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Much observing time has been devoted in the past few years to the problem of the detection of galaxies at high redshifts, as it was anticipated that any knowledge of their early luminosity and color evolution would set important constraints on the history of structure and star formation in the universe. As the best view to date of the optical sky at faint flux levels, the HDF imaging survey has rapidly become a key testing ground for models of galaxy evolution. The field, an undistinguished portion of the northen sky at high galactic latitudes (the data from a southern deep field are being analyzed as we speak), is essentially a deep core sample of the universe, acquired with the HST in a 10-day exposure. With its depth - reaching 5-sigma limiting AB magnitudes of roughly 27.7, 28.6, 29.0, and 28.4 in U, B, V, and I (1) - and four-filter strategy to provide constraints on the redshift and age distribution of galaxies in the image, the HDF has offered the astronomical community the opportunity to study the galaxy population in unprecedented detail [57].

Figure 1

Figure 1. Differential galaxy number counts per square degree as a function of apparent magnitude in four bandpasses from near-UV to near-IR. The sources of the data points are indicated in each panel (see [44] for the complete reference list). Note the decrease of the logarithmic slope d log N / dm at faint magnitudes.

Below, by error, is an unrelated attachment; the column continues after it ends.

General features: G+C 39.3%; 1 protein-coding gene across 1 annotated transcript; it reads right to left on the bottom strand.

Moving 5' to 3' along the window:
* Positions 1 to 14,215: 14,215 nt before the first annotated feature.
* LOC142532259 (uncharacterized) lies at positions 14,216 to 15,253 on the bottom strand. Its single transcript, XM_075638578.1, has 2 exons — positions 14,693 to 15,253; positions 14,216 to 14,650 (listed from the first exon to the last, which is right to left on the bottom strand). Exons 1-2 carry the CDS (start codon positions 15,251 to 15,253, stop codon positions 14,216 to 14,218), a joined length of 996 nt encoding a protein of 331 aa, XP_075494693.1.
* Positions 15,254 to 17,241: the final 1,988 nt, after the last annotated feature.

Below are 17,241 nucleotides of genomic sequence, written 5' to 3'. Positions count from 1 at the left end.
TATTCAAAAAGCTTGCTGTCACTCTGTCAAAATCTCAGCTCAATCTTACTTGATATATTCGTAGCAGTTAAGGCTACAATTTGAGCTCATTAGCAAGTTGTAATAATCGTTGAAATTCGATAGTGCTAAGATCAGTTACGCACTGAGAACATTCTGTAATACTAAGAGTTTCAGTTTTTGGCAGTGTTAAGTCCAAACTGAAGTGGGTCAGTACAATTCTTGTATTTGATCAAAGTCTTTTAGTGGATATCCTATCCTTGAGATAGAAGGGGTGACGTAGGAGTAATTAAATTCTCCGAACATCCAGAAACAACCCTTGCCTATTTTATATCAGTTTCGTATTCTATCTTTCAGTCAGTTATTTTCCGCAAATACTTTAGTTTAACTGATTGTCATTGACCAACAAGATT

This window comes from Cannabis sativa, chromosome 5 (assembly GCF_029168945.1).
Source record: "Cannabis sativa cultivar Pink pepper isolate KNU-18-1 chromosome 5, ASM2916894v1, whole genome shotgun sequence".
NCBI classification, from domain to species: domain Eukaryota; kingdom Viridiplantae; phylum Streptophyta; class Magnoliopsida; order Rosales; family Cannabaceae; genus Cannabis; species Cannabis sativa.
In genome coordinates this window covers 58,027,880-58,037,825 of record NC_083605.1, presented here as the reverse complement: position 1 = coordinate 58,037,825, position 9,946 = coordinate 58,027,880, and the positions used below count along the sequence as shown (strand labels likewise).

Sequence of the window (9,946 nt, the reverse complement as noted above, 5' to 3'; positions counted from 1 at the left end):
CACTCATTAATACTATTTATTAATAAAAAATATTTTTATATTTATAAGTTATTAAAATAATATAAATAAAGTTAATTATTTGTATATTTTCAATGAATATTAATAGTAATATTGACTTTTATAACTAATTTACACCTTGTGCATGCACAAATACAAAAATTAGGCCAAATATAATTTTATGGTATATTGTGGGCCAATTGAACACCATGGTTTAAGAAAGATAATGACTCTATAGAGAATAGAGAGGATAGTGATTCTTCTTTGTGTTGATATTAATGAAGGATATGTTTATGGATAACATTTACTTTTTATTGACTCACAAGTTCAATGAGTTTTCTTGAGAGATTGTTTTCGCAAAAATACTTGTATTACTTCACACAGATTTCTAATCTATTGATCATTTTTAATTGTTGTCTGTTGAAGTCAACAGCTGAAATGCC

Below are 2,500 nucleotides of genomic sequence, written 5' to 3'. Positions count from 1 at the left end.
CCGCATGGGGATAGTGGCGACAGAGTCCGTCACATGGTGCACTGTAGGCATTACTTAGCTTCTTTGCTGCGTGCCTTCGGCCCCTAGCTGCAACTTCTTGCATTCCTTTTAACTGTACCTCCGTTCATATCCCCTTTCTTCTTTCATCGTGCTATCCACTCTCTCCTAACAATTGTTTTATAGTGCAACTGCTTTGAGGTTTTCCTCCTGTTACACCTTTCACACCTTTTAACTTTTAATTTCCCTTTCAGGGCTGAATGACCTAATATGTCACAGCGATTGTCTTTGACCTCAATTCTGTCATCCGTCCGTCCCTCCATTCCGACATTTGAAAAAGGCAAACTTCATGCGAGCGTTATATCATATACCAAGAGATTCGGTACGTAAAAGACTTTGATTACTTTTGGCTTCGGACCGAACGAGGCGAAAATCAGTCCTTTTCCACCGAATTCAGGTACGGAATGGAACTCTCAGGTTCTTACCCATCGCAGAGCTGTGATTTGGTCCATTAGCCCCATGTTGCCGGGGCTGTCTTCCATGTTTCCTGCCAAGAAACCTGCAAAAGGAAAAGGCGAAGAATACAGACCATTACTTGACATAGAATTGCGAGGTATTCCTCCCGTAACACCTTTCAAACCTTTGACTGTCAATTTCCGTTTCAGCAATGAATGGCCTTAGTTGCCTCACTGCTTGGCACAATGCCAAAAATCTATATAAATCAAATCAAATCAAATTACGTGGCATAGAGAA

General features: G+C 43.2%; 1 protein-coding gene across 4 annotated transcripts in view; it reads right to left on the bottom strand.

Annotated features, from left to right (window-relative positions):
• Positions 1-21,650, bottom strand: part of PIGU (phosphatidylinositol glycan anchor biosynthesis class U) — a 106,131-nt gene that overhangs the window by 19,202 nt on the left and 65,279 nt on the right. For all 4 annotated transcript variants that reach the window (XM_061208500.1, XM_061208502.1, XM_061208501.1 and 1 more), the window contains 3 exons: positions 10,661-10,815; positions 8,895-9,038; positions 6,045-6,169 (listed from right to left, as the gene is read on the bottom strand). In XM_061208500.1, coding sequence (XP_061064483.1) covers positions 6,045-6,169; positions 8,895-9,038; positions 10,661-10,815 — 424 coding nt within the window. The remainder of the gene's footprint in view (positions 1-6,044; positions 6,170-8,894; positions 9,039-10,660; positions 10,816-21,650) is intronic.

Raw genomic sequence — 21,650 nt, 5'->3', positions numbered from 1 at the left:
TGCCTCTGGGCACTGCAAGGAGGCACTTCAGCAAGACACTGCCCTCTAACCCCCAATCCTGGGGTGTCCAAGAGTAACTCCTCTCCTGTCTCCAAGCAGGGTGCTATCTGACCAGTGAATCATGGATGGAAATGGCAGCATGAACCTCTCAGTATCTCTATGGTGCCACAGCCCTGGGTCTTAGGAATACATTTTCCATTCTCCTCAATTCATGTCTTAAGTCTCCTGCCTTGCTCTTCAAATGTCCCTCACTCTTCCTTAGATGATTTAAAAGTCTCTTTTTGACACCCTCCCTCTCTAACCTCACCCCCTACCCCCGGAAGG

There are about 3000 galaxies in the HDF, corresponding to 2 x 106 deg-2 down to the faint limit of the images. The galaxy counts are shown in Figure 1 in four bandpasses centered at roughly 300, 450, 600, and 800 nm. A compilation of existing ground-based data is also shown, together with the predictions of no-evolution models, i.e. models in which the absolute brightness, volume density, and spectra of galaxies do not change with time. In all four bands, the logarithmic slope alpha of the galaxy number-apparent magnitude counts, log N(m) = alpham, flattens at faint magnitudes, e.g., from alpha = 0.45 in the interval 21 < B < 25 to alpha = 0.17 for 25 < B < 29. The slope of the galaxy counts is a simple cosmological probe of the early history of star formation. The flattening at faint apparent magnitudes cannot be due to the reddening of distant sources as their Lyman break gets redshifted into the blue passband, (2) since the fraction of Lyman-break galaxies at B ~ 25 is only of order 10%. Moreover, an absorption-induced loss of sources could not explain the similar flattening of the galaxy counts observed in the V and I bands. Rather, the change of slope suggests that the surface density of luminous galaxies declines beyond z ~ 1.5.

1 To get a feeling of the depth of this survey, note that AB = 29 mag corresponds to the flux at Earth from a 100 Watt light bulb at a distance of 10 million kilometers. Back.

2 For galaxies with z > 2 (z > 3.5), the H I Lyman edge shifts into the 300 (450) nm HDF bandpass. Neutral hydrogen, which is ubiquitous both within galaxies and in intergalactic space, strongly absorbs ultraviolet light, creating a spectral discontinuity that can be used to identify young, high-redshift galaxies [50]. Back.

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